Seriston enter Australian White market

by CATHERINE MILLER, Sep 2018 – link to original article


AVENUE Range stud breeder Anthony Hurst has teamed up with one of the Australian White breed’s foundation studs Baringa, Oberon, NSW, to breed easy-care, large-framed, fully-shedding sheep for the SA market.

Next month, Mr Hurst, along with Ian, Donna, Brayden and Lochie Gilmore, will hold the state’s first Australian White sale, on October 18 at the Jamestown Showground.

The 110 rams and 20 ewes to be offered in the Northern Pastoral Australian White Sale are some of the best progeny after three years of extensive embryo transfer programs on both properties to proliferate some of Baringa’s elite genetics.

The joint venture has ensured rapid genetic gain by shortening the generation interval – they have mated ewe replacements as lambs to give birth by 12 months, while some of the top ram lambs have been used in the ET programs.
The rams and ewes to be auctioned will be 12 to 16 months of age, with a few ewes having lambs.

Mr Hurst remains committed to breeding White Suffolks and Suffolks under his Seriston prefix but says he identified an opportunity to diversify into another breed after speaking to one of his northern SA pastoral clients.

They were running Dorpers on a few stations but were interested in using some Australian Whites.

“Knowing Brayden and the Gilmores through the White Suffolks I spoke to them and we did a fair analysis of the pastoral area,” he said.

“We could see an opportunity there that people are looking for white sheep, larger frame with great muscle charateristics and structural correctness in feet and pasterns.”

This year the joint venture will have 700 lambs on the ground but Brayden says they have maintained a high standard for those looking for rams in both pastoral areas and high rainfall environments.

“We have a vision of where we want to be so we are excluding anything that is not the right structure or type,” Brayden said.

He says the “right” skin type is another major focus.

“A lot (of producers) are saying they are breeding haired animals but they still need to shear them,” he said.

“Our plan is to get to 100 per cent hair on 100pc of our lambs and we have made huge genetic gains with our embryo transfer work so aren’t far off.”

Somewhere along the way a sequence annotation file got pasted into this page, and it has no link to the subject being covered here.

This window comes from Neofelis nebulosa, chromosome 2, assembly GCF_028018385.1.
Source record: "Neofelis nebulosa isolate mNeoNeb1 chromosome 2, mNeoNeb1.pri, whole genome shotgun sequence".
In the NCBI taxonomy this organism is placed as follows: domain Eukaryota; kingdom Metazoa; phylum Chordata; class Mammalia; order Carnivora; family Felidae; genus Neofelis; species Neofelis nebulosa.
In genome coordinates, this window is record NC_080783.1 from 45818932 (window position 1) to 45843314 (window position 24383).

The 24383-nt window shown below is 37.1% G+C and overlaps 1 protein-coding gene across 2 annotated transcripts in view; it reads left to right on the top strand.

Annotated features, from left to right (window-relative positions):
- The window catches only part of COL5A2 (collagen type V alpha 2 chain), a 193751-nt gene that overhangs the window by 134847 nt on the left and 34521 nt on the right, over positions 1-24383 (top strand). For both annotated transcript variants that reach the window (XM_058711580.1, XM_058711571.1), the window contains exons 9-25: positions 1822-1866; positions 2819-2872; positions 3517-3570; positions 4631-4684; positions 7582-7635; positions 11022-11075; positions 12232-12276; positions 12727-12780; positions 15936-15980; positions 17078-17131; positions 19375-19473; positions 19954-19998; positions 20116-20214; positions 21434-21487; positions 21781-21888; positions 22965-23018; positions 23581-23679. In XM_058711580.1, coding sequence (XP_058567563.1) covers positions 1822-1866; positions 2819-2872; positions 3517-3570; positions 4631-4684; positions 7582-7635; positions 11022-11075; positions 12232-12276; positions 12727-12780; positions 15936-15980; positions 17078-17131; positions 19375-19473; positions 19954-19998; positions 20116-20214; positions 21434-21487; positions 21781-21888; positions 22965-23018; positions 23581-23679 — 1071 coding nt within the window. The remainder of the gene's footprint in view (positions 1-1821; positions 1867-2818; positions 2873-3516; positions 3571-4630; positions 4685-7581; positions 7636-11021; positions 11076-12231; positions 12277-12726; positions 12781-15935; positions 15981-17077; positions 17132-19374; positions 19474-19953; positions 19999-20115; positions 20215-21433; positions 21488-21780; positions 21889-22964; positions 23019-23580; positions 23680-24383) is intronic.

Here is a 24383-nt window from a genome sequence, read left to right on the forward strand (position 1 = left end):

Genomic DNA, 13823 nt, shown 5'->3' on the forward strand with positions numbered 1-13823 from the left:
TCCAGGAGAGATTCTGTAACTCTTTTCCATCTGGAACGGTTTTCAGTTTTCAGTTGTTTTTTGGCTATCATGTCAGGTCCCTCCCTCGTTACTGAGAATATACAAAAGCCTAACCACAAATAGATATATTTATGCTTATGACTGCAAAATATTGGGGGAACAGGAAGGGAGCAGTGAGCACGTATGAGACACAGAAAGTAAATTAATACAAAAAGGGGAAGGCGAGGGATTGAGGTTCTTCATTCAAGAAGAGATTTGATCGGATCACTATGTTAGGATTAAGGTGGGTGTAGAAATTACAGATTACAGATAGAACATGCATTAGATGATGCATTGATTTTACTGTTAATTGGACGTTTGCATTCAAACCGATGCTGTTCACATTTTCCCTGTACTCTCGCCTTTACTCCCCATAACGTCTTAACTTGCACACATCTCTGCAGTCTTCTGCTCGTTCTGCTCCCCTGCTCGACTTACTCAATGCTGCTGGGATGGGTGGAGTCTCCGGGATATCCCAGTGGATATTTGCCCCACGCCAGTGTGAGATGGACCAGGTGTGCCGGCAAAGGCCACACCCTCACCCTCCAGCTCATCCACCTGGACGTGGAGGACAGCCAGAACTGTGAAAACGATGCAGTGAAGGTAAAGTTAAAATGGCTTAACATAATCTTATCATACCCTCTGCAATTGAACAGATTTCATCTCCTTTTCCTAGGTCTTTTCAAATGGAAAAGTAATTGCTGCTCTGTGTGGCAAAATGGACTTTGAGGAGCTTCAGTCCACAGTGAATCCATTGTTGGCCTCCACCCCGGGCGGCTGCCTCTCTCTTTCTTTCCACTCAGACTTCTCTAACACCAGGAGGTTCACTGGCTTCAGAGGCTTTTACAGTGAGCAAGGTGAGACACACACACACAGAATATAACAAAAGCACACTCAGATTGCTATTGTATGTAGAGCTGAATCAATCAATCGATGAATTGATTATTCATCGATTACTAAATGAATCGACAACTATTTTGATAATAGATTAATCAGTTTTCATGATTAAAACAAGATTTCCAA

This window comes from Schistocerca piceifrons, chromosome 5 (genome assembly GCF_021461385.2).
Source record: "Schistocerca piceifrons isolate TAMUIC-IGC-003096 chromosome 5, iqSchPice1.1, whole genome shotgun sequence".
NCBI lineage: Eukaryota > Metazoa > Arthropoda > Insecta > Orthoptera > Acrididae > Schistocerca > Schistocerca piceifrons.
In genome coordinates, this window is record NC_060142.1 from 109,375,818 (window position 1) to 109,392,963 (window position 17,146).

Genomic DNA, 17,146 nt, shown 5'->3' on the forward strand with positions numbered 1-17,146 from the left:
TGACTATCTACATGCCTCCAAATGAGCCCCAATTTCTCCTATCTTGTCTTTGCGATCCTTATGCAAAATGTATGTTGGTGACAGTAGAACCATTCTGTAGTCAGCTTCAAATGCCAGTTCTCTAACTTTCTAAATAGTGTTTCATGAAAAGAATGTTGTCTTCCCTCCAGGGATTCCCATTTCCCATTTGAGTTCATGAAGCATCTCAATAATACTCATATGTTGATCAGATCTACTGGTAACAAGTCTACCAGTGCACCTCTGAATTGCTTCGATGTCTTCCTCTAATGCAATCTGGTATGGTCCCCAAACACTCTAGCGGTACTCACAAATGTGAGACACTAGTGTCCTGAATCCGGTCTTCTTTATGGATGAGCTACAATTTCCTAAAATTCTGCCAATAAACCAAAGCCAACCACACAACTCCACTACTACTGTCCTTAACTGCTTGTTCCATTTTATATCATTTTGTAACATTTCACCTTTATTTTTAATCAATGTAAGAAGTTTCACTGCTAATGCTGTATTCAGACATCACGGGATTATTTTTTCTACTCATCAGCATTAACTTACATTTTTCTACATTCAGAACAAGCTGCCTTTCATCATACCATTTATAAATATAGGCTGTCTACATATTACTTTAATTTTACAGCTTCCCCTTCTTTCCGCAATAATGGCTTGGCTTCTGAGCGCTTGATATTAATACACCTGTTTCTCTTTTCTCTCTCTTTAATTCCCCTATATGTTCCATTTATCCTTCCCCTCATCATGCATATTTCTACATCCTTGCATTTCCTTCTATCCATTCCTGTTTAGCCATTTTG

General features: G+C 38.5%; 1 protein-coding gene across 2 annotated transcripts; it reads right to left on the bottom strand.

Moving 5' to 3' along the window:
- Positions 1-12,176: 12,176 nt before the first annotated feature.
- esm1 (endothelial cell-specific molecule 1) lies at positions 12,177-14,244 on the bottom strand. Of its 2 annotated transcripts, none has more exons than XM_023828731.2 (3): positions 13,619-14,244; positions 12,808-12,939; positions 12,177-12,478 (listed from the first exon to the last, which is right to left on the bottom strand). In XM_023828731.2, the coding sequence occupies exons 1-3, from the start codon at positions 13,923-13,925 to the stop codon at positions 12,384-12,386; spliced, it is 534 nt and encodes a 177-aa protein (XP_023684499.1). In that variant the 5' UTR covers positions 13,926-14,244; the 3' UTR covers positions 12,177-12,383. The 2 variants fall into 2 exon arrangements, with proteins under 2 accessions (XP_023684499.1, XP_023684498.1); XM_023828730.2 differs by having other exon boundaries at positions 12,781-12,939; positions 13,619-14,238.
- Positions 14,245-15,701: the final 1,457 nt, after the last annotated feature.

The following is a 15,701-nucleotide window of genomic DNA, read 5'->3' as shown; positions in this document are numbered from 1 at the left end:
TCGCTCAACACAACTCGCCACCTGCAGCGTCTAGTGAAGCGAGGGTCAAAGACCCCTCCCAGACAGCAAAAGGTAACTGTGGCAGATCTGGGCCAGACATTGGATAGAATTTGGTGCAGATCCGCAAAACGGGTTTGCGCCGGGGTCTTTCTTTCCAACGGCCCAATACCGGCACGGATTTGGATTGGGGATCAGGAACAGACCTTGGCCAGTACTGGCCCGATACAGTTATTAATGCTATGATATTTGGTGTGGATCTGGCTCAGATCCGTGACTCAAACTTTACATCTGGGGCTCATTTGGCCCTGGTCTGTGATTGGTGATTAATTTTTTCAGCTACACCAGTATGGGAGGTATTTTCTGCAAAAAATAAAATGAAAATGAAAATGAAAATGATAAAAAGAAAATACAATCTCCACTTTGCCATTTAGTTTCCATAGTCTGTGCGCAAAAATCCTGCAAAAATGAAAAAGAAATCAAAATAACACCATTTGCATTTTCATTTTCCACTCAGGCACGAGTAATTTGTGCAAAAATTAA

Jamestown sale to showcase commercial focus genetics

BARINGA stud’s Brayden Gilmore, Oberon, NSW, has been thrilled with the pre-sale interest in the upcoming SA sale and says numbers could more than double in the next couple of years if demand dictates.

They have previously sold rams into SA but Brayden says the sale is a chance for them to put the Baringa and Seriston sheep in front of existing and potential clients.

He says when they began breeding Australian Whites in 2008 many saw the breed solely as a ‘desert-type animal’ but the sheep are handling higher rainfall areas just as well.

“We have clients on Kangaroo Island and know some producers are using Australian Whites in (1500-millimetre) rainfall with huge success,” Mr Gilmore said.

Seriston and Baringa, along with the Gilmores’ other stud Premier, are the only studs performance recording their Australian White flocks to offer Lambplan figures to their clients.

They are also focused on eating quality, recognising it is the future of the industry. This includes participating in a Sheep Genetics trial in WA, which will benchmark its Australian Whites genetics against other terminal and maternal breeds for traits such as shear force and intramuscular fat.

Anthony Hurst says he has been impressed by the Australian White’s traits, especially its early growth, in the short time he has been breeding them.

“At 12 weeks of age the heaviest of the ram and ewe lambs we weighed was 52 kilograms and they averaged 41.5kg,” he said.
He says the Australian White fits a different market to the White Suffolk and sees no competition between the breeds.